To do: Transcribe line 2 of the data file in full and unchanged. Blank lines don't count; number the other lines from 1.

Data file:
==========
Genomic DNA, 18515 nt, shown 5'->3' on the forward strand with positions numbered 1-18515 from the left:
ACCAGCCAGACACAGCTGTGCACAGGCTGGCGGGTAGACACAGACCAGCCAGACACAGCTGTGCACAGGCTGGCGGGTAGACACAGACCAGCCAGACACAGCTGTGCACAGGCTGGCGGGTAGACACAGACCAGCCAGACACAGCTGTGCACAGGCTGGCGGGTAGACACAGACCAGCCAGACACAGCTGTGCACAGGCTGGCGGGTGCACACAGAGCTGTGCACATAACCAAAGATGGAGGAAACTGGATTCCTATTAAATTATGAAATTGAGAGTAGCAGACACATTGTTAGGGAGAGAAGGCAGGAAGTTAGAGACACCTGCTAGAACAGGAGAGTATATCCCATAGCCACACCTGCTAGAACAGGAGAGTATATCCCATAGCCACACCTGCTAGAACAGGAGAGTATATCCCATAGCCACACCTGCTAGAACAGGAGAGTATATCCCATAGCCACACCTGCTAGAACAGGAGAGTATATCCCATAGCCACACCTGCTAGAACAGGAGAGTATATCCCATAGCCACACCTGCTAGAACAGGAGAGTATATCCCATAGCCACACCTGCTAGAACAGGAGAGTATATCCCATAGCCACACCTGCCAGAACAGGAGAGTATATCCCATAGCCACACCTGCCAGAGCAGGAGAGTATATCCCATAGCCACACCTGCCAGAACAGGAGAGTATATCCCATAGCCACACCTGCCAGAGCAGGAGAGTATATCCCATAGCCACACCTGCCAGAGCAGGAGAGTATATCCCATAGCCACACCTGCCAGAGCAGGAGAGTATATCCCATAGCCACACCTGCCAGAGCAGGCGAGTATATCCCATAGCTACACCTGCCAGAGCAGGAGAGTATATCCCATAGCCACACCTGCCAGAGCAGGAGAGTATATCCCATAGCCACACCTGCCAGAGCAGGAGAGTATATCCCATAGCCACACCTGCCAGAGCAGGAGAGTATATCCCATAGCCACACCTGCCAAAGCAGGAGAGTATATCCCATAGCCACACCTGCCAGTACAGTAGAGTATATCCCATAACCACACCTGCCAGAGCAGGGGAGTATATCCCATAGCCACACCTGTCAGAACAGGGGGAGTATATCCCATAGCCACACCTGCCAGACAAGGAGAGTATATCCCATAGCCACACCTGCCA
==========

ACCAGCCAGACACAGCTGTGCACAGGCTGGCGGGTAGACACAGACCAGCCAGACACAGCTGTGCACAGGCTGGCGGGTAGACACAGACCAGCCAGACACAGCTGTGCACAGGCTGGCGGGTAGACACAGACCAGCCAGACACAGCTGTGCACAGGCTGGCGGGTAGACACAGACCAGCCAGACACAGCTGTGCACAGGCTGGCGGGTGCACACAGAGCTGTGCACATAACCAAAGATGGAGGAAACTGGATTCCTATTAAATTATGAAATTGAGAGTAGCAGACACATTGTTAGGGAGAGAAGGCAGGAAGTTAGAGACACCTGCTAGAACAGGAGAGTATATCCCATAGCCACACCTGCTAGAACAGGAGAGTATATCCCATAGCCACACCTGCTAGAACAGGAGAGTATATCCCATAGCCACACCTGCTAGAACAGGAGAGTATATCCCATAGCCACACCTGCTAGAACAGGAGAGTATATCCCATAGCCACACCTGCTAGAACAGGAGAGTATATCCCATAGCCACACCTGCTAGAACAGGAGAGTATATCCCATAGCCACACCTGCTAGAACAGGAGAGTATATCCCATAGCCACACCTGCCAGAACAGGAGAGTATATCCCATAGCCACACCTGCCAGAGCAGGAGAGTATATCCCATAGCCACACCTGCCAGAACAGGAGAGTATATCCCATAGCCACACCTGCCAGAGCAGGAGAGTATATCCCATAGCCACACCTGCCAGAGCAGGAGAGTATATCCCATAGCCACACCTGCCAGAGCAGGAGAGTATATCCCATAGCCACACCTGCCAGAGCAGGCGAGTATATCCCATAGCTACACCTGCCAGAGCAGGAGAGTATATCCCATAGCCACACCTGCCAGAGCAGGAGAGTATATCCCATAGCCACACCTGCCAGAGCAGGAGAGTATATCCCATAGCCACACCTGCCAGAGCAGGAGAGTATATCCCATAGCCACACCTGCCAAAGCAGGAGAGTATATCCCATAGCCACACCTGCCAGTACAGTAGAGTATATCCCATAACCACACCTGCCAGAGCAGGGGAGTATATCCCATAGCCACACCTGTCAGAACAGGGGGAGTATATCCCATAGCCACACCTGCCAGACAAGGAGAGTATATCCCATAGCCACACCTGCCA